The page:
Not a creature was stirring, not even a mouse.
Hmmm. This isn’t exactly accurate, because we see a creature stirring, and he is a mouse. His name is Amos.
And he’s here to make a few corrections to the classic Clement Clarke Moore poem. Well, that’s not exactly accurate, either, because Amos’ story may begin with the same line as Moore’s, but it tells a tale mapped out by Ken Ludwig.
It’s an adventure wrapped in mystery and intrigue seasoned with action along the way. Who knew so much could happen during the night before Christmas?
Then again, everyone knows that this particular night is magical. How would Santa be able to deliver gifts throughout the world, otherwise?
But, you know, Emily’s house wasn’t included among those deliveries last year. She wasn’t even naughty, but she must have landed on Santa’s Naughty List.
“She finds out that someone has been messing with Santa Claus’ Naughty and Nice lists,” Shawn Halliday said. “She’s been extra good this year, but she’s learned that someone has stolen the lists. So, she and Amos set out to save Christmas by finding the lists.”
Halliday is Playmakers of Baton Rouge’s producing artistic director, as well as director of the company’s regional premiere of Ludwig’s children’s play, ’Twas the Night Before Christmas. The production opens Friday, Dec. 7, in the Reilly Theatre at LSU.
There also will be a pay-what-you-can performance on Thursday, Dec. 6, which will include a “Countdown to Christmas” party, where patrons will be encouraged to drop off coats to benefit Pat’s Coats for Kids.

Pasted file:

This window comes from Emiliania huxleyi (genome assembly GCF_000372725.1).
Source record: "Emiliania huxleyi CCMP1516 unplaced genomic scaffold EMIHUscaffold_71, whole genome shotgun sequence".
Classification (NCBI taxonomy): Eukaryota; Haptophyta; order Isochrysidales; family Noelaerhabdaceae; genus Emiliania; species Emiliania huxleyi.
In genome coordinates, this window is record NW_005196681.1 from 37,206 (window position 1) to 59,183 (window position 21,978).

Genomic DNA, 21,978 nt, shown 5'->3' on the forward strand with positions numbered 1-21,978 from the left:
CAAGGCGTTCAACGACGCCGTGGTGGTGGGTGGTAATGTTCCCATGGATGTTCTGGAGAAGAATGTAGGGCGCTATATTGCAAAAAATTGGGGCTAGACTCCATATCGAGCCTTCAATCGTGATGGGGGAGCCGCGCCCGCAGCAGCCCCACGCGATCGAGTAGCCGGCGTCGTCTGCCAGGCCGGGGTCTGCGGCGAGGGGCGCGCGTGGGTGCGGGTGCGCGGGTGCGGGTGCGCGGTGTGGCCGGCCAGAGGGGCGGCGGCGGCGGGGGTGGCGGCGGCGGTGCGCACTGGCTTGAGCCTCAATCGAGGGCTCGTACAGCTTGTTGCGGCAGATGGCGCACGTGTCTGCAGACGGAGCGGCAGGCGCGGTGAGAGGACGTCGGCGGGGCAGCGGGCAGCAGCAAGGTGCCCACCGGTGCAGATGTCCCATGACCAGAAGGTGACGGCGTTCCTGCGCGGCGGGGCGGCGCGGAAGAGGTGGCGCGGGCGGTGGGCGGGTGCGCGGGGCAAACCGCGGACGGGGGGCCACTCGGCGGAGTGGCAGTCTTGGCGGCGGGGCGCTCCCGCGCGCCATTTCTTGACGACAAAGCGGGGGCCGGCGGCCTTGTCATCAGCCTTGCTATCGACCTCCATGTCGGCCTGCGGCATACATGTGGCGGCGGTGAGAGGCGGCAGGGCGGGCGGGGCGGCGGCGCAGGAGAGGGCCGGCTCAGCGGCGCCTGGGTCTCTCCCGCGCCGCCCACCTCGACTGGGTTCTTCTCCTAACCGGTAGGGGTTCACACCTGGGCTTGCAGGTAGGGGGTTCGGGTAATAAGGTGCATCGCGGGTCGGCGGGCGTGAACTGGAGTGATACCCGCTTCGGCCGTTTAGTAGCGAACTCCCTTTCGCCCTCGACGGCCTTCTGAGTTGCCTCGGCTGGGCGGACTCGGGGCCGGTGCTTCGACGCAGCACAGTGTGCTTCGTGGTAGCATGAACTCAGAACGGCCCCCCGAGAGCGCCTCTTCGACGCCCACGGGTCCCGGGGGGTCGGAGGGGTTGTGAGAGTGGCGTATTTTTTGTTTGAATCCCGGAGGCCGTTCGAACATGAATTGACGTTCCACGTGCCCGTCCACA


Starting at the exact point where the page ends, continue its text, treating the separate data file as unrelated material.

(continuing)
All of this leads to the question, will Emily and Amos be able to save Christmas?
Emily is the main character of this story. She’s a typical 10-year-old excited by the prospect of Santa’s visit. And as everyone now knows, Amos is a mouse.
“Amos and Emily know each other,” Halliday said. “They’ve been friends for a long time, and when Emily’s uncle begins reading ’Twas the Night Before Christmas on Christmas Eve, Amos comes out and corrects him on the line, ‘Not a creature was stirring, not even a mouse.’”
Because Amos is a mouse, and he’s definitely stirring. If he weren’t, the adventure would never roll.
“Ken Ludwig ia Tony Award-winning playwright,” Halliday said.
True. Ludwig is known for such Broadway hits as Crazy for You, Lend Me a Tenor and Moon Over Buffalo.
“He started writing children’s plays, and they’re well done,” Halliday continued. “’Twas the Night Before Christmas takes a lot of twists and turns, and it’s so witty and funny. I think our audiences will have a lot of fun with it.”
Amy Dawson definitely is having fun with it. She plays Emily, and settling into a 10-year-old’s mindset has been an adventure in itself.
“She’s fearless, but she’s also innocent,” Dawson said. “And I think it’s because of her innocence that she’s fearless. Does that make sense? It’s because of her innocence that she doesn’t think anything bad can happen, so she’s not afraid.”
Dawson is a graduate of the LSU Department of Theatre. She recently returned to acting after taking a break.
“It’s been so much fun being a kid again,” Dawson said.
She stood in the Reilly wearing a little girl’s dream of the quintessential Christmas dress. The top is red velvet, the bottom flounces in white satin. This is what the 10-year-old Emily will wear on her adventure on the night before Christmas.
Will she and Amos succeed in the rescue of Santa’s list? Well, that question will be answered only at the Reilly Theatre.
Where a creature is stirring.
And his name is Amos.
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